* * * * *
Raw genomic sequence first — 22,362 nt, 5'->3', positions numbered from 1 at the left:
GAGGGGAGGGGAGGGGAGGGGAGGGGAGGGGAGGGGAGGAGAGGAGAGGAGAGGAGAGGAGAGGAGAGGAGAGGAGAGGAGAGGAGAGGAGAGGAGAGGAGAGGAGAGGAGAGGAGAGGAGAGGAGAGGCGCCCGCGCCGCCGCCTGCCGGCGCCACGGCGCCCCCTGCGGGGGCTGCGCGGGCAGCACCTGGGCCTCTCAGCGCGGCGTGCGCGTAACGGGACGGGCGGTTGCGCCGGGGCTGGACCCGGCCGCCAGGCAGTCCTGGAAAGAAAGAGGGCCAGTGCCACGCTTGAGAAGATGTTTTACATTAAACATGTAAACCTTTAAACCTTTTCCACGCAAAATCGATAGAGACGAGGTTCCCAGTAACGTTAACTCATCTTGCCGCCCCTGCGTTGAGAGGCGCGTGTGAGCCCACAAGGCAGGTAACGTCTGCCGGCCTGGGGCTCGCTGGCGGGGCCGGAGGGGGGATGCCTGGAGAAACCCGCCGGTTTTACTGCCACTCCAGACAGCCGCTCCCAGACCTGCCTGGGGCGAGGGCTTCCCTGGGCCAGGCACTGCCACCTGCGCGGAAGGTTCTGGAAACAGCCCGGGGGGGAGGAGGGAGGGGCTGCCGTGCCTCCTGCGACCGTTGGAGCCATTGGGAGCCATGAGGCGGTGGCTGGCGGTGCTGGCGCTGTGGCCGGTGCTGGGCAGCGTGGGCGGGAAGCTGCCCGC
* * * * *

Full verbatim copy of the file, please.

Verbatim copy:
Raw genomic sequence first — 22,362 nt, 5'->3', positions numbered from 1 at the left:
GAGGGGAGGGGAGGGGAGGGGAGGGGAGGGGAGGGGAGGAGAGGAGAGGAGAGGAGAGGAGAGGAGAGGAGAGGAGAGGAGAGGAGAGGAGAGGAGAGGAGAGGAGAGGAGAGGAGAGGAGAGGAGAGGCGCCCGCGCCGCCGCCTGCCGGCGCCACGGCGCCCCCTGCGGGGGCTGCGCGGGCAGCACCTGGGCCTCTCAGCGCGGCGTGCGCGTAACGGGACGGGCGGTTGCGCCGGGGCTGGACCCGGCCGCCAGGCAGTCCTGGAAAGAAAGAGGGCCAGTGCCACGCTTGAGAAGATGTTTTACATTAAACATGTAAACCTTTAAACCTTTTCCACGCAAAATCGATAGAGACGAGGTTCCCAGTAACGTTAACTCATCTTGCCGCCCCTGCGTTGAGAGGCGCGTGTGAGCCCACAAGGCAGGTAACGTCTGCCGGCCTGGGGCTCGCTGGCGGGGCCGGAGGGGGGATGCCTGGAGAAACCCGCCGGTTTTACTGCCACTCCAGACAGCCGCTCCCAGACCTGCCTGGGGCGAGGGCTTCCCTGGGCCAGGCACTGCCACCTGCGCGGAAGGTTCTGGAAACAGCCCGGGGGGGAGGAGGGAGGGGCTGCCGTGCCTCCTGCGACCGTTGGAGCCATTGGGAGCCATGAGGCGGTGGCTGGCGGTGCTGGCGCTGTGGCCGGTGCTGGGCAGCGTGGGCGGGAAGCTGCCCGC